Friday, September 10, 2010

HOW-TO: Field Repairs

So you're out for a ride, and things are going great then suddenly life throws you a curve ball...  Your bike breaks.  Maybe it's just a flat, maybe you snapped a chain, maybe it's extreme enough to break your frame.  The point is you need to be able to fix things enough to limp back home or if you're lucky finish the ride without further issues.

Frame Repairs
Now in most cases if you break a frame on a ride, you're walking home.  However depending on the location of the break and the materials available, you might be able to patch it together well enough to limp back home.

In this case, the frame broke at the top of the seat tube.  The seat post still had a few inches into the rest of the frame but every bump resulted in the seat post popping off the bike.  The solution wasn't elegant, the draw string from a pair of shorts was used to tie the seat down to the frame.  It still pivoted at the break but was secured in a way that it couldn't fall off.

Tire Repair
If you bike, you've probably found yourself fixing a flat.  A simple patch kit or spare tube should be considered essential tools for all cyclists.  But what if it goes beyond a basic puncture... what happens if the tire itself failed and you have a hole in the tire itself?  Obviously the tube will bulge out and puncture very quickly.  However is you happen to have a piece of  sturdy plastic, or duct-tape, or even some paper money (US money works better than Canadian and comes in smaller bills), you can apply any of these to the inside of the tire to prevent the tube from bulging out.   The reason money works so well is that it's not actually paper, it's a combination of many things and is closer to fabric than paper, but it stays strong when wet.\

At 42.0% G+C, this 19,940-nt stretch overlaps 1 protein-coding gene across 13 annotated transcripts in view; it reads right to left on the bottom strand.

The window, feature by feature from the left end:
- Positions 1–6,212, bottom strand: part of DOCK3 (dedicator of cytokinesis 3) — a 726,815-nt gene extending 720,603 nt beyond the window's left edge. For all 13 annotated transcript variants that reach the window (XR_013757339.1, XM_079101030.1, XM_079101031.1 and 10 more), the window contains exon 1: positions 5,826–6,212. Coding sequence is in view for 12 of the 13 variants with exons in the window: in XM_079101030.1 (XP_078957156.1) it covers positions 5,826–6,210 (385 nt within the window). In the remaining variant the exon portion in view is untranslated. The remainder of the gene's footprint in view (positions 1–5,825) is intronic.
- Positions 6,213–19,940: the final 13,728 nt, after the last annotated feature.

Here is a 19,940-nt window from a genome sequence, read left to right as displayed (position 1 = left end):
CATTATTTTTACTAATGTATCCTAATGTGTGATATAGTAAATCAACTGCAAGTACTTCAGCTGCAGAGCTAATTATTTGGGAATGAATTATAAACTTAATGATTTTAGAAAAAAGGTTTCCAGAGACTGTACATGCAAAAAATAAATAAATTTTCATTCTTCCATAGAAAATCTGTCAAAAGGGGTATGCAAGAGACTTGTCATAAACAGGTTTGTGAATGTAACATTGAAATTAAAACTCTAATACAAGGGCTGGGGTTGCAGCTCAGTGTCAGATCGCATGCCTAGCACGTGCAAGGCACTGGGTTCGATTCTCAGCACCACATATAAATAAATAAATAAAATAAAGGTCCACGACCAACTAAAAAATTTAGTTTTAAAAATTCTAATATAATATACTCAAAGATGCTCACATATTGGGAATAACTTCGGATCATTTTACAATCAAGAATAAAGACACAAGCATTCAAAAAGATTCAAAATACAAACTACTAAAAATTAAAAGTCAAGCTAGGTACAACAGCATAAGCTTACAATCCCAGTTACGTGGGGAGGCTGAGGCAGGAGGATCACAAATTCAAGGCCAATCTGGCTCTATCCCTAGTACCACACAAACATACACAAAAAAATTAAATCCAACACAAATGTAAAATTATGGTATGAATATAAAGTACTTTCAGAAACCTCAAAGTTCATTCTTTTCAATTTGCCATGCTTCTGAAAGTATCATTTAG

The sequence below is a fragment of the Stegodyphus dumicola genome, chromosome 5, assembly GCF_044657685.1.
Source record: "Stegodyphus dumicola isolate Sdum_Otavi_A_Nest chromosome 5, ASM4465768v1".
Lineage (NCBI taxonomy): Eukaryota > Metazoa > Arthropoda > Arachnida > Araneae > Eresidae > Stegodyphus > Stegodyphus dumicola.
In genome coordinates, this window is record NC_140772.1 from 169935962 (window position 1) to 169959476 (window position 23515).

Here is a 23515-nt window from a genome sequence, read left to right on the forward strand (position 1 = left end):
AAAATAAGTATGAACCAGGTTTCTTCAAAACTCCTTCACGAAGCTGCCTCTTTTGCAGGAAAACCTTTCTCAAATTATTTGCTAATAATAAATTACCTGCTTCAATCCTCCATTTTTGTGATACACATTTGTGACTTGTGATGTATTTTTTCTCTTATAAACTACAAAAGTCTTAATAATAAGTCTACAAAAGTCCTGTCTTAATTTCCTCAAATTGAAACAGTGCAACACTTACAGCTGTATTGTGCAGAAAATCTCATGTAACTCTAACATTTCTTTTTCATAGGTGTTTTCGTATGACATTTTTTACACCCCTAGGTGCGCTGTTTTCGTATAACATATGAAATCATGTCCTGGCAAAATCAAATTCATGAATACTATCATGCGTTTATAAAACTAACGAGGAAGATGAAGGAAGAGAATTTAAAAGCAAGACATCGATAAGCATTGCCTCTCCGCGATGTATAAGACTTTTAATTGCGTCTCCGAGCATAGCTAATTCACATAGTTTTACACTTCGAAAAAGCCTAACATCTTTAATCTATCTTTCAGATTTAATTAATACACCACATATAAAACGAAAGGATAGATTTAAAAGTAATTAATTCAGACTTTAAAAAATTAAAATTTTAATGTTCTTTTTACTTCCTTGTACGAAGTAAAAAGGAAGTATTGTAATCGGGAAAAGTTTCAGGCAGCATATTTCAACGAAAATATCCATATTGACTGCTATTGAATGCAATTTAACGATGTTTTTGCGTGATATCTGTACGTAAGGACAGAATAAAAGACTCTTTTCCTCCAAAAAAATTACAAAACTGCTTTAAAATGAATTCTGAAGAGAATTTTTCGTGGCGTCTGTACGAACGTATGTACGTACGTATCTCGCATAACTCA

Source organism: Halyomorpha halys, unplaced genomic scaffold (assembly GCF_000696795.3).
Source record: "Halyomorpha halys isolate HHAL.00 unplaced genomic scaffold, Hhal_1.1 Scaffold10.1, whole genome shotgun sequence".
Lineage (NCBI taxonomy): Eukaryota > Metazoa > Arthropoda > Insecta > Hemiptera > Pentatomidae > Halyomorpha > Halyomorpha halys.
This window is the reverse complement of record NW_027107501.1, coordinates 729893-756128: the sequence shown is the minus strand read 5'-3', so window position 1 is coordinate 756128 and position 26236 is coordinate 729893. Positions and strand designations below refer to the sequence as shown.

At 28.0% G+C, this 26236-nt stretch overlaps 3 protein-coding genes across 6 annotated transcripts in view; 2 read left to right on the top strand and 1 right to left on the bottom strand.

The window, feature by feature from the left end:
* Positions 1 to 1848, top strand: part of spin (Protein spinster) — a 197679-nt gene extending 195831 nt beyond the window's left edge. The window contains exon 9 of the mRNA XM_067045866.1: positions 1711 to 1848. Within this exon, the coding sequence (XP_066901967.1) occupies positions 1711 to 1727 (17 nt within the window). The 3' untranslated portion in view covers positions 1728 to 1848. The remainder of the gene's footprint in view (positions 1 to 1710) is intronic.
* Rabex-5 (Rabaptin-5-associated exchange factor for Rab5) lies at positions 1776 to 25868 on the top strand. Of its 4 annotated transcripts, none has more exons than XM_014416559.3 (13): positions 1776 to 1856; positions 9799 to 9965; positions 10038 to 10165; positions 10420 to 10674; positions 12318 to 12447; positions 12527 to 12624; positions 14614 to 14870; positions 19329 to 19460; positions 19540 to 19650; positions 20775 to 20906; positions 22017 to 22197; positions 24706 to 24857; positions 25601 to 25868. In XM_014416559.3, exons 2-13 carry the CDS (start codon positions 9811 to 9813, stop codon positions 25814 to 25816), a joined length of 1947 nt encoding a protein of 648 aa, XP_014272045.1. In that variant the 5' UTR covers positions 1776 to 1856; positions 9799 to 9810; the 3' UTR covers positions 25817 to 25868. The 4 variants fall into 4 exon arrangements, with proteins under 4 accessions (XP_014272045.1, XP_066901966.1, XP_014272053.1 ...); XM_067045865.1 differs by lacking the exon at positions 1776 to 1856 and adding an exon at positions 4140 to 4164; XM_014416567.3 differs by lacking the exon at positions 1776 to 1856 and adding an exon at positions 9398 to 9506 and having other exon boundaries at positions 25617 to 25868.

Chain Repair
Another essential tool is a chain tool... it does not have to be huge, my small multi tool has one.  But if you ever need it on a ride you will never ride without one again.

A broken chain is actually quite easy to repair and be on your way.  Simply use your chain tool to take out the broken link and re-attach the now shorter chain.  You will have to be careful not to shift into gears that require longer chains such as the larger chain ring to larger cassette gears, but that's a small price to pay for finishing your ride.

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